The words “cult Australian TV show” are normally associated with dramas on the campier side of the spectrum: Prisoner, of course, but also Number 96, Return to Eden, E Street during the Mr Bad years, and Chances. But cuddlier programs have their die-hard supporters, too. One of the most devoted fan bases has formed around an Australian mini-series lacking a single serial killer, insatiable omnisexual or cast-minimising explosion… Pastures of the Blue Crane.
This was a 1969 ABC adaptation of the 1965 novel by Hesba Brinsmead, spread out over five 30-minute episodes. I don’t know why the ABC decided to adapt that particular book; if I had to guess, the national broadcaster probably figured there was a lot of stuff about youth in the media at the time (you know, The Graduate, Paris riots, all that) and figured they should do something for youth. The ABC did have a Children’s Department, which made TV dramas in the 1960s like The Stranger, Wandjina and The Intrepretaris, but they were more in the sci-fi/fantastical realm; Pastures of the Blue Crane skewed older and dealt with adult themes.
It told the story of Ryl (Jeanie Drynan), who is in her last year of (city Catholic all-girls) high school when told her father has died and she is to inherit a farm in north-eastern New South Wales… which these days would make her a multi-millionaire, but the late 1960s was a more dairy-farmers-moving-out-hippies-coming-in time. Ryl moves there with Dusty (Harry Lawrence), the grandfather she has never met, and makes friends with young hot spunkrats, Perry (Harold Hopkins), a “quarter-caste” as they were known then, and Greg (Peter McPhie), a blonde rich brat. Other characters include a friendly exposition-spouting neighbour (Sheila Kennedy), Perry’s “coloured” grandad (Authur Toar), Greg’s dad (Robert Bruning) and some babes on the beach, one played by “Judith Morris” aka Judy Morris.
There’s small town atmosphere, flirting, fighting, racism, home renovations and a Family Secret as Ryl transforms from lonely snob to beloved member of the community… it’s really good, solid, emotional storytelling, the sort of stuff that has powered our serial dramas for decades. The adaptation was by Eleanor Witcombe, who wrote a lot of Number 96, and the script editor was Barbara Vernon, the first story editor on Bellbird; both wrote plenty of other things too, being among our top writers at the time. The Family Secret involves race, which perhaps seems quaint now, but not in 1969 when the White Australia policy had just ended. There’s a fair bit of groovy dancing, including a version of The Doors’ “The End” played at a party by a band called Oakapple Day (I think that’s Rory O’Donaghue, later of Aunty Jack, as the singer).
Pastures of the Blue Crane was shot on film, with location work in north-eastern New South Wales and Brisbane (including scenes at the University of Queensland, which I got a special kick out of, having studied there). It has some stunning scenery, yet the budget didn’t extend to colour – that’s probably the most frustrating thing about the production; if any mini-series could have used colour, it was this one. (It’s a shame some enterprising producer didn’t reshoot the whole thing as a feature film in colour like they did for You Can’t See Round Corners… probably too scary for the ABC. The novel would still make a good movie, btw – you’d have to make it period, I think, but it would not be exorbitantly expensive, as most of it takes place either in the bush, beach or in a ramshackle farm house.)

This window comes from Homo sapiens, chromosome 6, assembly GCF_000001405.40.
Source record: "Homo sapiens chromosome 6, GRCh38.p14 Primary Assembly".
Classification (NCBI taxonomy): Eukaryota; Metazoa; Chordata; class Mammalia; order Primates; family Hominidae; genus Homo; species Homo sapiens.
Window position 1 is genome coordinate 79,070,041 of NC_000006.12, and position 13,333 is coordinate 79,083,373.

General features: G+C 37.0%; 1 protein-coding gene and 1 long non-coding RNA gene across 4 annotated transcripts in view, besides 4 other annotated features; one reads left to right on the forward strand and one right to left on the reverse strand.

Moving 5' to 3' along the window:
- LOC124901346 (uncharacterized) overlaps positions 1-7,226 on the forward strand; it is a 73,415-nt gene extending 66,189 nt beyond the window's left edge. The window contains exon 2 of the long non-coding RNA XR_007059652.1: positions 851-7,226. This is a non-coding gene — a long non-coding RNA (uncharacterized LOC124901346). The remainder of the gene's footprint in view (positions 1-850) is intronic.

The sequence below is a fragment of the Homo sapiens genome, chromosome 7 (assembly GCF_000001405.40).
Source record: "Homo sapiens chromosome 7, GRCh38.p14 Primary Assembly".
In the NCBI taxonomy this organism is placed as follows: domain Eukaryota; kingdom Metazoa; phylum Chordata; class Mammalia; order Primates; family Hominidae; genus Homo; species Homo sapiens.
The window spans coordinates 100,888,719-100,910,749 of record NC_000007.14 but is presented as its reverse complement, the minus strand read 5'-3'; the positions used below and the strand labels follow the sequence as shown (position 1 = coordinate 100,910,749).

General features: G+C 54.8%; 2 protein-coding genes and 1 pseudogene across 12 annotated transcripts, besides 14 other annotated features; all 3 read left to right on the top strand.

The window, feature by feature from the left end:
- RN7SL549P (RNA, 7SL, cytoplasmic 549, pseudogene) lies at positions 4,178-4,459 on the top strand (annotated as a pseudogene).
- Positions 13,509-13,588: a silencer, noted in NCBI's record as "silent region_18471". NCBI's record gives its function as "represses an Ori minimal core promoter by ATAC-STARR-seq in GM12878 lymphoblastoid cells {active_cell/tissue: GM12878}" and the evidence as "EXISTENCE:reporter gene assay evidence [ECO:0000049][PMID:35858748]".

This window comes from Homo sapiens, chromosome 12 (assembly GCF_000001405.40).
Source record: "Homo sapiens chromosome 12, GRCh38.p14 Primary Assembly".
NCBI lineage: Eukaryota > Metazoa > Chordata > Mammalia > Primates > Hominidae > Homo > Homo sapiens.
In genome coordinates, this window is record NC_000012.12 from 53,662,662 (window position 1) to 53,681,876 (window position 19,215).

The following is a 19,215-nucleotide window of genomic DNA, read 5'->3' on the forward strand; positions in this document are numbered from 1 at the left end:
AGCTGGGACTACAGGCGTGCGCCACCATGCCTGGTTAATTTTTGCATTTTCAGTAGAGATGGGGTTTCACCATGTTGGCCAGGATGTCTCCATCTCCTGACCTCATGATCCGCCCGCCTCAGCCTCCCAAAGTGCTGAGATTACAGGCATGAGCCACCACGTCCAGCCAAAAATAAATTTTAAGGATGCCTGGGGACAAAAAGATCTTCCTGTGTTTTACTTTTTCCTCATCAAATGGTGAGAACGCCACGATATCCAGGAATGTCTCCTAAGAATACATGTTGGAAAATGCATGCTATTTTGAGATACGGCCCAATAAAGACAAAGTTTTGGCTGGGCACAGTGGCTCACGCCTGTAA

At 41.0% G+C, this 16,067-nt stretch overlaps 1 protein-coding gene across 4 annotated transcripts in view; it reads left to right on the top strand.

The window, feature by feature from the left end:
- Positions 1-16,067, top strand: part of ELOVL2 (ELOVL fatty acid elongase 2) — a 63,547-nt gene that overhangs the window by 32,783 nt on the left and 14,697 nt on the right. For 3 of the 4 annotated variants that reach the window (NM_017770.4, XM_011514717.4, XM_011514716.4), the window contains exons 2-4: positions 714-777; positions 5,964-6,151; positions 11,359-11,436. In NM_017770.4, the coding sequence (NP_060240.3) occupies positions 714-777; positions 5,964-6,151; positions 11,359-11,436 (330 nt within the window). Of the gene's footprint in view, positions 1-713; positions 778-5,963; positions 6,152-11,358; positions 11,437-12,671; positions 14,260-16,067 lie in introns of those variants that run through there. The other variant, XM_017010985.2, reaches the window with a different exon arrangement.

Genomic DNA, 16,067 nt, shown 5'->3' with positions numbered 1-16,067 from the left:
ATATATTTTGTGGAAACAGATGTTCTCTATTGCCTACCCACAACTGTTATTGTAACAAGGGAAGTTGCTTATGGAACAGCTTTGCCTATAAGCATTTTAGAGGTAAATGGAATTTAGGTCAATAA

The director was Tom Jeffrey, who went on to make perhaps Australia’s best film on the Vietnam War, The Odd Angry Shot (1979). A lot of other soon-to-be-notables worked behind the scenes, including John Seale (camera operator), Ian Barry (sound editor), and Sue Milliken (continuity). Drynan is a terrific lead – vulnerable, bright, sparky, gorgeous (even if it is a little weird seeing Muriel’s mum running around in a swimsuit looking like a magazine covergirl) – and she’s well matched by Harold Hopkins, brown skin make-up notwithstanding.
Researching this, I came across some contemporary reviews that were, amazingly, sniffy (such as this one). I think they totally missed the point (as was often the case with TV critics). With its sense of rebirth, romance and community, it’s not hard to see why Pastures of the Blue Crane was so beloved. The fans don’t have midnight screenings throwing props at the screen, at least not to my knowledge, but they were keen enough to get together, form a Facebook group and pushed until the series was available via ABC Commercial. You can get copies here, apparently.
Pastures of the Blue Crane serves as yet another reminder that while the ABC always seems to have a middle-aged soul, when it does things for teens it can do them very well (Sweet and Sour, JJJ, Recovery).
The author would like to thank Chris Keating for his help with this article. All opinions are my own.
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